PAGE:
Shari Lapena’s new thriller, AN UNWANTED GUEST, is available now!
“Smart and suspenseful. . . you''ll never see the ending coming.” --PureWow
In this neighborhood, danger lies close to home. A domestic thriller packed full of secrets, and a twisty story that never stops—from the bestselling author of The Couple Next Door
He looks at her, concerned. “How do you feel?” She wants to say, Terrified. Instead, she says, with a faint smile, “Glad to be home.”
Karen and Tom Krupp are happy—they’ve got a lovely home in upstate New York, they’re practically newlyweds, and they have no kids to interrupt their comfortable life together. But one day, Tom returns home to find Karen has vanished—her car’s gone and it seems she left in a rush. She even left her purse—complete with phone and ID—behind.
There''s a knock on the door—the police are there to take Tom to the hospital where his wife has been admitted. She had a car accident, and lost control as she sped through the worst part of town.
The accident has left Karen with a concussion and a few scrapes. Still, she’s mostly okay—except that she can’t remember what she was doing or where she was when she crashed. The cops think her memory loss is highly convenient, and they suspect she was up to no good.
Karen returns home with Tom, determined to heal and move on with her life. Then she realizes something’s been moved. Something’s not quite right. Someone’s been in her house. And the police won''t stop asking questions.
Because in this house, everyone’s a stranger. Everyone has something they’d rather keep hidden. Something they might even kill to keep quiet.
A Stranger in the House:
A Stranger in the House will have you sleeping with the lights on for weeks.”
“Smart and suspenseful. . . you''ll never see the ending coming.”
“So much suspense. So many twists. Good luck sleeping tonight.”
“Nothing beats end-of-summer blues like diving into a thrilling story—and this novel delivered. . . riveting.”
—First for Women
“So many dizzying twists you''d better not drive after reading!”
—Linwood Barclay, New York Times bestselling author of Parting Shot
“Smart, twisty and compulsive. Suspense and suspicion accumulate relentlessly, toying with your expectations and your emotions right up until the packs-a-punch ending. Don’t miss it, and don’t expect to be able to put it down.”
—Gilly Macmillan, New York Times bestselling author of The Perfect Girl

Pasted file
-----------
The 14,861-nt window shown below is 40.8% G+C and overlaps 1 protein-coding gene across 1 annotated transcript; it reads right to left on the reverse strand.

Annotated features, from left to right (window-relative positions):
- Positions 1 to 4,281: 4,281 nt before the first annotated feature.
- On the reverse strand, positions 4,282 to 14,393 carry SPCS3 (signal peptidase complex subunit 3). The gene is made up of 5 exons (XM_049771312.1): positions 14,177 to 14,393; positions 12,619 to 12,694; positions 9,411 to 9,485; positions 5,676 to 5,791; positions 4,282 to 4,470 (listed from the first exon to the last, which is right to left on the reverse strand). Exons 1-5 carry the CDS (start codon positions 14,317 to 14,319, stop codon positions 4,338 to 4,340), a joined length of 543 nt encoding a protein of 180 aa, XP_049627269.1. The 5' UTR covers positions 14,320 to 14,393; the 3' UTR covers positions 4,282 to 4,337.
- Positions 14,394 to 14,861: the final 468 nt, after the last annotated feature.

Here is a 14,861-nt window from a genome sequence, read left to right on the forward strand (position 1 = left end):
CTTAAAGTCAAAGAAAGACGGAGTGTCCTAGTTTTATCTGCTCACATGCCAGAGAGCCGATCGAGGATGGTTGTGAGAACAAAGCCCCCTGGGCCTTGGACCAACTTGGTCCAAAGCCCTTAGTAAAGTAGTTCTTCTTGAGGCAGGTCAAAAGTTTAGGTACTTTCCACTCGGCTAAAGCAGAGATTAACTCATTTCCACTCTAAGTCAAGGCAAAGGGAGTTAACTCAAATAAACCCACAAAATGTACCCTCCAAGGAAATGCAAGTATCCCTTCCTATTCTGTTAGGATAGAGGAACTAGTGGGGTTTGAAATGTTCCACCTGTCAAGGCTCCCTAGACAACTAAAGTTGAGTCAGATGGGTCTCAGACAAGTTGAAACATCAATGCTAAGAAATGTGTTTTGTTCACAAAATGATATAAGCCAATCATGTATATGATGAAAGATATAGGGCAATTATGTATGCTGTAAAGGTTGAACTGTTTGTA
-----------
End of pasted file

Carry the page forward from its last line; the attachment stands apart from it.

“A diverting page-turner."
"Great suspense and lots of twists."
--The Toronto Star
"Lapena keeps the well-developed twists churning, with each a surprise notch in this ever-evolving plot, and she continues this skillful storytelling until the stunning twist at the end. . . memorable."
The Couple Next Door:
“Meticulously crafted and razor sharp.
The Couple Next Door lingers long after you turn the final page.”
—Harlan Coben, #1 New York Times bestselling author of Fool Me Once
“The twists come as fast [as] you can turn the pages.”
“Provocative and shocking. One crime, an entire neighborhood of suspects, secrets and lies. How well do we ever know those around us?
The Couple Next Door will keep you glued to the pages in search of the answer. Even then, you’ll never guess the truth . . . until it''s too late.”
—Lisa Gardner, #1 New York Times bestselling author of Find Her
“I read this novel at one sitting, absolutely riveted by the story line. The suspense was beautifully rendered and unrelenting!”
—Sue Grafton, New York Times bestselling author of X
“Real men read women writers–because of books like this. Trust me.”
—Lee Child, #1 New York Times bestselling author of Make Me
“A twisty, utterly riveting tale that will send readers on a wild roller-coaster ride of emotions. Shocking revelations kept me turning the pages like a madwoman.”
—Tess Gerritsen, New York Times bestselling author of Playing with Fire
“Expertly paced and finely crafted,
The Couple Next Door is a gripping thriller of the highest order. I couldn’t put it down.”
—A. J. Banner, bestselling author of The Good Neighbor
“Gripped me from the very beginning to the very end!”
Becky Masterman, author of Rage Against the Dying
“Brilliant! This utterly riveting psychological thriller hurtles along at breakneck speed, never giving you the opportunity to catch your breath. Twisty, turny, and unputdownable.”
—C. L. Taylor, bestselling author of The Lie
“Exquisitely torturous tension.”
“Where did that baby go! It’s hard not to read to the end to find out, and the twists waiting there are gratifyingly clever.”
“The many never-saw-them-coming twists and questionable characters . . . will keep you on the edge of your seat. First-time novelist Lapena’s writing is spare and tense, and it makes
The Couple Next Door a compulsive read. The last line is absolutely a killer.”